Shown above ▲.  Both Moriage; a style of porcelain decoration that places beads of prcelain on the item prior to kiln firing, and then painting them later. This creates a raised motif. This might rate as a “5” on the Smith-Parator scale.

About a one liter Russian brass and copper “Pass Cup” (mug), Circa 1880 -1910 [Stephen Smith Collection] These are highly collectable (most per-revolutionary Russian stuff is) but might only rate as a “4” on the Smith-Parator scale. Other examples of very old Russian mugs, but done in copper are just below.

Also see:


Above ▲. Russian or West Russian area. [FWTD] These little guys still have the pushed up bottoms which was popular in the Renaissance. (Called a “Kick.”) The handle edges  are folded over for strength. Very well done, and I think done in the late early 1700’s. These might rate as a “5.5” on the Smith-Parator scale.

Above ▲. A very 5 inch tall typical antique Russian two handled mug or “Pass Cup” [FWTD] There is a lot of misconception and misinformation about these on the web and in the real world. While they “could be” used as Jewish hand washing cups most of those are inscribed,  or leave someone the idea they are Jewish, such as an added relief plaque (See  just below.) This might rate as a “4” on the Smith-Parator scale. They are very common, But lots of them are really well used [!]  with severe cracks in the rolled rim; that could cut one’s lips if not used correctly.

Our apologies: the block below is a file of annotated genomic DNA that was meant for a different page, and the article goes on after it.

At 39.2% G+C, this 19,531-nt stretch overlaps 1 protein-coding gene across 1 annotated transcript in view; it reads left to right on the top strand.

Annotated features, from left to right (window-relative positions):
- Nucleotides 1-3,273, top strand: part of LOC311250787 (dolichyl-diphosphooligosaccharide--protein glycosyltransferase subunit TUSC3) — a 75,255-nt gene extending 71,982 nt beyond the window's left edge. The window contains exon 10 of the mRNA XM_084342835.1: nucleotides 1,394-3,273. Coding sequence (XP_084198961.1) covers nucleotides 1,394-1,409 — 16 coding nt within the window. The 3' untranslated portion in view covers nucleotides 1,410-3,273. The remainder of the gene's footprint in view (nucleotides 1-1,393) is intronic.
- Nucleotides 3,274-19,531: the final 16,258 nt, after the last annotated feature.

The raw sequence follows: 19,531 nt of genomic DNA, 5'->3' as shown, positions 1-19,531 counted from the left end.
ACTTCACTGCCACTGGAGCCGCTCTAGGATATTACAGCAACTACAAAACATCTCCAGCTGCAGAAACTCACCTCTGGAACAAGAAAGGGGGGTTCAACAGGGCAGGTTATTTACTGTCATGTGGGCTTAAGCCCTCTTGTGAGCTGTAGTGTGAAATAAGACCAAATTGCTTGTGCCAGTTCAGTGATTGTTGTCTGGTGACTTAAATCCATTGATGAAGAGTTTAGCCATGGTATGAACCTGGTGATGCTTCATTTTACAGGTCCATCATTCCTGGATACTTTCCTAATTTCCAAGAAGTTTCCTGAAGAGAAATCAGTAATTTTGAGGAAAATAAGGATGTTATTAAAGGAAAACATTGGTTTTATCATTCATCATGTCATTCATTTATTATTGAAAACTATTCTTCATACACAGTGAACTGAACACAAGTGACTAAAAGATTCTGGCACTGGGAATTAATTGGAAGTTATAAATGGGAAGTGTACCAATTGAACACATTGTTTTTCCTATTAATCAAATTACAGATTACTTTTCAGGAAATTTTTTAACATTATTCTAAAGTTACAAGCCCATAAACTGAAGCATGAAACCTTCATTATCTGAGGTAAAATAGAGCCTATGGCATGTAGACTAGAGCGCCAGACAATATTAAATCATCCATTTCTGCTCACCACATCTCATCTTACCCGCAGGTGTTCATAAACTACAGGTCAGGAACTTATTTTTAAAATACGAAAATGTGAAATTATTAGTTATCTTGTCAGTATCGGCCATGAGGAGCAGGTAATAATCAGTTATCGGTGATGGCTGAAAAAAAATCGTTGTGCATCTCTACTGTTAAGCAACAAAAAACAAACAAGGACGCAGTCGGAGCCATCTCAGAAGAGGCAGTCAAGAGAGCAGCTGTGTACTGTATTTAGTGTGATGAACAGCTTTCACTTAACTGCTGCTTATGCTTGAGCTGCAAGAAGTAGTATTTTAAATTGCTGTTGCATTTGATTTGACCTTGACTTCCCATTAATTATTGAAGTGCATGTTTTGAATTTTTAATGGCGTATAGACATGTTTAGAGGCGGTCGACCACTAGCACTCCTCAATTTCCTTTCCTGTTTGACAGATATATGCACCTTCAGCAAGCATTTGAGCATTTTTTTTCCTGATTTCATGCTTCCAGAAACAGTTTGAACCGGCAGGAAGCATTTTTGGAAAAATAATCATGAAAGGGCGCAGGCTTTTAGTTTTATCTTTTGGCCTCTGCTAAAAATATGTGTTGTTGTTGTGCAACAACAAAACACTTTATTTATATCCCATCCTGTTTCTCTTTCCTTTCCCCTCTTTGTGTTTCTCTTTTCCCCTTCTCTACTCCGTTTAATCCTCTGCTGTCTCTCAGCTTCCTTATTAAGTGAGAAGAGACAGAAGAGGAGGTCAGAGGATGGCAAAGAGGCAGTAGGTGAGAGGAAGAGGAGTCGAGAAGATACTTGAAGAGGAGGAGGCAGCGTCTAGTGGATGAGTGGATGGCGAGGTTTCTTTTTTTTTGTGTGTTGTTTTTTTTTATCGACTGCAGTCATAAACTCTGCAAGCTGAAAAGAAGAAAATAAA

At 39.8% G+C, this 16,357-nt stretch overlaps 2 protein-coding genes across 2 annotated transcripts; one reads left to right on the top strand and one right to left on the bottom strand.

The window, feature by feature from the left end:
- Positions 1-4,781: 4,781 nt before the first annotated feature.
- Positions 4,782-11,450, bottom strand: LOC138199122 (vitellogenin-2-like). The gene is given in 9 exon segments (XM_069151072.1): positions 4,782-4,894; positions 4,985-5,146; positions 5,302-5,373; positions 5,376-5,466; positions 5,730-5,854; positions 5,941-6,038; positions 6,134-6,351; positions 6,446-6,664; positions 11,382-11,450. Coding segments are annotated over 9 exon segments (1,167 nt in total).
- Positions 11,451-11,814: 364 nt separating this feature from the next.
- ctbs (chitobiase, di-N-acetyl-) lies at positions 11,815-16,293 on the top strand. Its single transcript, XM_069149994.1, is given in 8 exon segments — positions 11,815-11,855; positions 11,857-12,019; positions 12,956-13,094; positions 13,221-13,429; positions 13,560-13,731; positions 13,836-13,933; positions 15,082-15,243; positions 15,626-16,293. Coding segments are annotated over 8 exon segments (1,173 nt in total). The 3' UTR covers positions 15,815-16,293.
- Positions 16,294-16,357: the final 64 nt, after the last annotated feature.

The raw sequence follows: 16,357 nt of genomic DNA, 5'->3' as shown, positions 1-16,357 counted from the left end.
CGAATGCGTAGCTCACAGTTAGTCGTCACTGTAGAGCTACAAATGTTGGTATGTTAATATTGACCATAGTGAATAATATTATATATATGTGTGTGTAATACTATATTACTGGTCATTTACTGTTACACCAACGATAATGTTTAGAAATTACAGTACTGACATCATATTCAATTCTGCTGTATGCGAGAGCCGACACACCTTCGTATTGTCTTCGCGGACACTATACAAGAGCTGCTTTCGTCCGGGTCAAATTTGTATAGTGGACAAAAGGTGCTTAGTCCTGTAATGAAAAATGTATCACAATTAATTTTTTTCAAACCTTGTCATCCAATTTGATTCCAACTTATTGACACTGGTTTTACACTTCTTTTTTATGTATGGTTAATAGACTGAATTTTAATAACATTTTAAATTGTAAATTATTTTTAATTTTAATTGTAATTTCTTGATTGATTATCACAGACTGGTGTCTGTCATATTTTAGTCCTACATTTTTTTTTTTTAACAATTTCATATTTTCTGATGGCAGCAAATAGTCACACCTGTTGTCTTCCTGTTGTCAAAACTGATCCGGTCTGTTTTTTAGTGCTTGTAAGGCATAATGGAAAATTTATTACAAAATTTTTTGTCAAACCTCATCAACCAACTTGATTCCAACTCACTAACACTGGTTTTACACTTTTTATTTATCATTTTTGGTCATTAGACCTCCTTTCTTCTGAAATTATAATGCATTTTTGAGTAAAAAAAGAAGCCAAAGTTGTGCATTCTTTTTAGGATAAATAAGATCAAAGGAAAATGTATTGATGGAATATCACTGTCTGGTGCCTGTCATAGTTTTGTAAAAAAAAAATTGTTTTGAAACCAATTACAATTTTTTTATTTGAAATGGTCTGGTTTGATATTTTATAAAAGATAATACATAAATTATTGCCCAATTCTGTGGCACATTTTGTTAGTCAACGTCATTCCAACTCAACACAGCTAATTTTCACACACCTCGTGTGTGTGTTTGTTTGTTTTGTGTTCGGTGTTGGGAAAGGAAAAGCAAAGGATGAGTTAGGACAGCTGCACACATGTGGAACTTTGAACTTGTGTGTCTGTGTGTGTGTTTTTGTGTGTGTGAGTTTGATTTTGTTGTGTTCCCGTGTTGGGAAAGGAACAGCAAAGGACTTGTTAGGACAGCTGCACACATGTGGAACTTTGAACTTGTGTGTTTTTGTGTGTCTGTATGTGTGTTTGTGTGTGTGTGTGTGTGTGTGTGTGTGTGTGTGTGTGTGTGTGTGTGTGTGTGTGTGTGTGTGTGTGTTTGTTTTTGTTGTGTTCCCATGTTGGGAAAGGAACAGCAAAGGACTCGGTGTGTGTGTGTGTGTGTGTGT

Also see:



Well Harry,  you asked:

To start with I’ve been a beer stein, tankard and drinking vessels collector for over 35 years now.

I’ve recently really got into Russian pre-revolution copper mugs and jugs.  There is a lot of mis-information out there about these two (and even single) handled copper mugs.

As you advertised — they can and were used as Jewish hand washing vessels =  “NETILLAT YADAYIM” VESSELS.
(I thought the fact that the little un-tinned one I got from you was made in Mexico was a hoot  ▼ ▼  for Jewish tourists in Mexico City? or  for the resident Jewish population? or  for export?   – it all bears further study.)


However what a lot of people don’t know is that this style mug was also used by the general populace, mostly orthodox Russians as [1] wedding cups [2] communal “pass cups” in bars and at parties.

The attached